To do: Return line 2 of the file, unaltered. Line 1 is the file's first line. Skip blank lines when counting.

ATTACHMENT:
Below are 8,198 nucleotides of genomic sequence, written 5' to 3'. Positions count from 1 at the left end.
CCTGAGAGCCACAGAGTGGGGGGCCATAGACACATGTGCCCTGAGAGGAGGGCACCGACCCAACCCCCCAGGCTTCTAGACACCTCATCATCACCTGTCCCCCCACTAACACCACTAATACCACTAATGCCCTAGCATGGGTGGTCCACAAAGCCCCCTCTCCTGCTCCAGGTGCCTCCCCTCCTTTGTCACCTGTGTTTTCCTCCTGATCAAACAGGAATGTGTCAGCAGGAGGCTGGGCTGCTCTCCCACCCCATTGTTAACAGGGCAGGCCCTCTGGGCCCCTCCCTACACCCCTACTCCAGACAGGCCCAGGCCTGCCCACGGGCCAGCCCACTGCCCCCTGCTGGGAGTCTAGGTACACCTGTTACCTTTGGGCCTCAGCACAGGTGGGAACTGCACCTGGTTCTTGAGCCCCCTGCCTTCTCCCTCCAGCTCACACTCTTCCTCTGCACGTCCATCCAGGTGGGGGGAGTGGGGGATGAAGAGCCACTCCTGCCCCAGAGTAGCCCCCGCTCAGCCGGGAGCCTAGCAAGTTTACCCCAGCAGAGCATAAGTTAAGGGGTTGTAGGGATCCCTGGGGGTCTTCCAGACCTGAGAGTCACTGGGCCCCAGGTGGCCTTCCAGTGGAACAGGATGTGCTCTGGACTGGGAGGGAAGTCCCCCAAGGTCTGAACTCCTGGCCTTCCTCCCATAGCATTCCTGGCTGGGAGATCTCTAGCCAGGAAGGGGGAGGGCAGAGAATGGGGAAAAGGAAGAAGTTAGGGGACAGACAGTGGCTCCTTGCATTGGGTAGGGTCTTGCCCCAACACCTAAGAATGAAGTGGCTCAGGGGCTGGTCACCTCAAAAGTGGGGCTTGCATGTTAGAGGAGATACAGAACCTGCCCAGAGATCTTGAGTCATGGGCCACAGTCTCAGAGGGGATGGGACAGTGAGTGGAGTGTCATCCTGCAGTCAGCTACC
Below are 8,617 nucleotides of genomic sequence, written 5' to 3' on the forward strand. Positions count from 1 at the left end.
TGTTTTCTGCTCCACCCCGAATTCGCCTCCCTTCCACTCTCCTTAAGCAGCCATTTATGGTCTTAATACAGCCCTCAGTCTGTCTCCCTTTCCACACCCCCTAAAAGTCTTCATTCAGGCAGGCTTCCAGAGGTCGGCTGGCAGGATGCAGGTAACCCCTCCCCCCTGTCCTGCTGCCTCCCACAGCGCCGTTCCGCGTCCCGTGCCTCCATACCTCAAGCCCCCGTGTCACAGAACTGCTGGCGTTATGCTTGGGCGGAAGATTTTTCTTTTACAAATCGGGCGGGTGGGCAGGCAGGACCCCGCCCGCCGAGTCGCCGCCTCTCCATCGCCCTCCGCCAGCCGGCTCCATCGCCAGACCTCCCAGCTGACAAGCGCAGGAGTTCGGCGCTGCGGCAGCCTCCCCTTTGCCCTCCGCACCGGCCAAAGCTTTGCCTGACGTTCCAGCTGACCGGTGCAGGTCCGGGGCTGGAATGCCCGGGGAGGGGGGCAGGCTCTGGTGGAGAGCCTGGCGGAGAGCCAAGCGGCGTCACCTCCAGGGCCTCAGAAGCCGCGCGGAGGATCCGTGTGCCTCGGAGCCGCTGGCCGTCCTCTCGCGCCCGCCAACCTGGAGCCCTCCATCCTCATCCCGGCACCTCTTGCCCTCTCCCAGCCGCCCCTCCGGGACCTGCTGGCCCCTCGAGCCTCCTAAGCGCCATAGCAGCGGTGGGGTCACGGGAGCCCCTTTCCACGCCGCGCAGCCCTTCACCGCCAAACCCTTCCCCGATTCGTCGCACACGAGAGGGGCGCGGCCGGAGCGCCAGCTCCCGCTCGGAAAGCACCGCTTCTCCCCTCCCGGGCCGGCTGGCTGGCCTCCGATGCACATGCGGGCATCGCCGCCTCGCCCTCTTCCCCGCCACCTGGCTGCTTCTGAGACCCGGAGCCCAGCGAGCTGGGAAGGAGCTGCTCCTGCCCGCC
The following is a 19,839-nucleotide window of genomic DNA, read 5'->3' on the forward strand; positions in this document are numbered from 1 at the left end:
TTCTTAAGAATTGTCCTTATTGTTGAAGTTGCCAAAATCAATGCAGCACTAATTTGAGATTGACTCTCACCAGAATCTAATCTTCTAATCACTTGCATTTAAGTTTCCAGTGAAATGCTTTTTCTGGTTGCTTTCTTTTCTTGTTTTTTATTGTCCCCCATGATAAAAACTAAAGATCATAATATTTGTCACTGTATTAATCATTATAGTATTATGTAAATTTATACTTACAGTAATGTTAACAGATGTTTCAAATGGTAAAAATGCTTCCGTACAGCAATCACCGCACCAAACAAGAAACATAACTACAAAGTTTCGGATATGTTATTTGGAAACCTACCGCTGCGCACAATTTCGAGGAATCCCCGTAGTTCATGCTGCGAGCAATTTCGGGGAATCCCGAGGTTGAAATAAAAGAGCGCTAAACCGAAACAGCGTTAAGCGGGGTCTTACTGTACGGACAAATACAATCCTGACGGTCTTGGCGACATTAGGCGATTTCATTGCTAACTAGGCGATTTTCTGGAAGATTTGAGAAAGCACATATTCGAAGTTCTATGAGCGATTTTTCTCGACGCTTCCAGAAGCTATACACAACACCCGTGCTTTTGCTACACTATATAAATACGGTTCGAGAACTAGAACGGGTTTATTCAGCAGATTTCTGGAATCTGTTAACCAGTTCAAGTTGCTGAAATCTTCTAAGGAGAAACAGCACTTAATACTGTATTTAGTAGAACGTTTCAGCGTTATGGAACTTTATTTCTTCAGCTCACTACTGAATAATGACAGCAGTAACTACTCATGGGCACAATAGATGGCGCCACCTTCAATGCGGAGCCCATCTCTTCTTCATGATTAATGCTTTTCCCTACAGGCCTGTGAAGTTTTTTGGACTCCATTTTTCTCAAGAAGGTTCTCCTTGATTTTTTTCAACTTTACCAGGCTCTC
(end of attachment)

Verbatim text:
CCTGAGAGCCACAGAGTGGGGGGCCATAGACACATGTGCCCTGAGAGGAGGGCACCGACCCAACCCCCCAGGCTTCTAGACACCTCATCATCACCTGTCCCCCCACTAACACCACTAATACCACTAATGCCCTAGCATGGGTGGTCCACAAAGCCCCCTCTCCTGCTCCAGGTGCCTCCCCTCCTTTGTCACCTGTGTTTTCCTCCTGATCAAACAGGAATGTGTCAGCAGGAGGCTGGGCTGCTCTCCCACCCCATTGTTAACAGGGCAGGCCCTCTGGGCCCCTCCCTACACCCCTACTCCAGACAGGCCCAGGCCTGCCCACGGGCCAGCCCACTGCCCCCTGCTGGGAGTCTAGGTACACCTGTTACCTTTGGGCCTCAGCACAGGTGGGAACTGCACCTGGTTCTTGAGCCCCCTGCCTTCTCCCTCCAGCTCACACTCTTCCTCTGCACGTCCATCCAGGTGGGGGGAGTGGGGGATGAAGAGCCACTCCTGCCCCAGAGTAGCCCCCGCTCAGCCGGGAGCCTAGCAAGTTTACCCCAGCAGAGCATAAGTTAAGGGGTTGTAGGGATCCCTGGGGGTCTTCCAGACCTGAGAGTCACTGGGCCCCAGGTGGCCTTCCAGTGGAACAGGATGTGCTCTGGACTGGGAGGGAAGTCCCCCAAGGTCTGAACTCCTGGCCTTCCTCCCATAGCATTCCTGGCTGGGAGATCTCTAGCCAGGAAGGGGGAGGGCAGAGAATGGGGAAAAGGAAGAAGTTAGGGGACAGACAGTGGCTCCTTGCATTGGGTAGGGTCTTGCCCCAACACCTAAGAATGAAGTGGCTCAGGGGCTGGTCACCTCAAAAGTGGGGCTTGCATGTTAGAGGAGATACAGAACCTGCCCAGAGATCTTGAGTCATGGGCCACAGTCTCAGAGGGGATGGGACAGTGAGTGGAGTGTCATCCTGCAGTCAGCTACC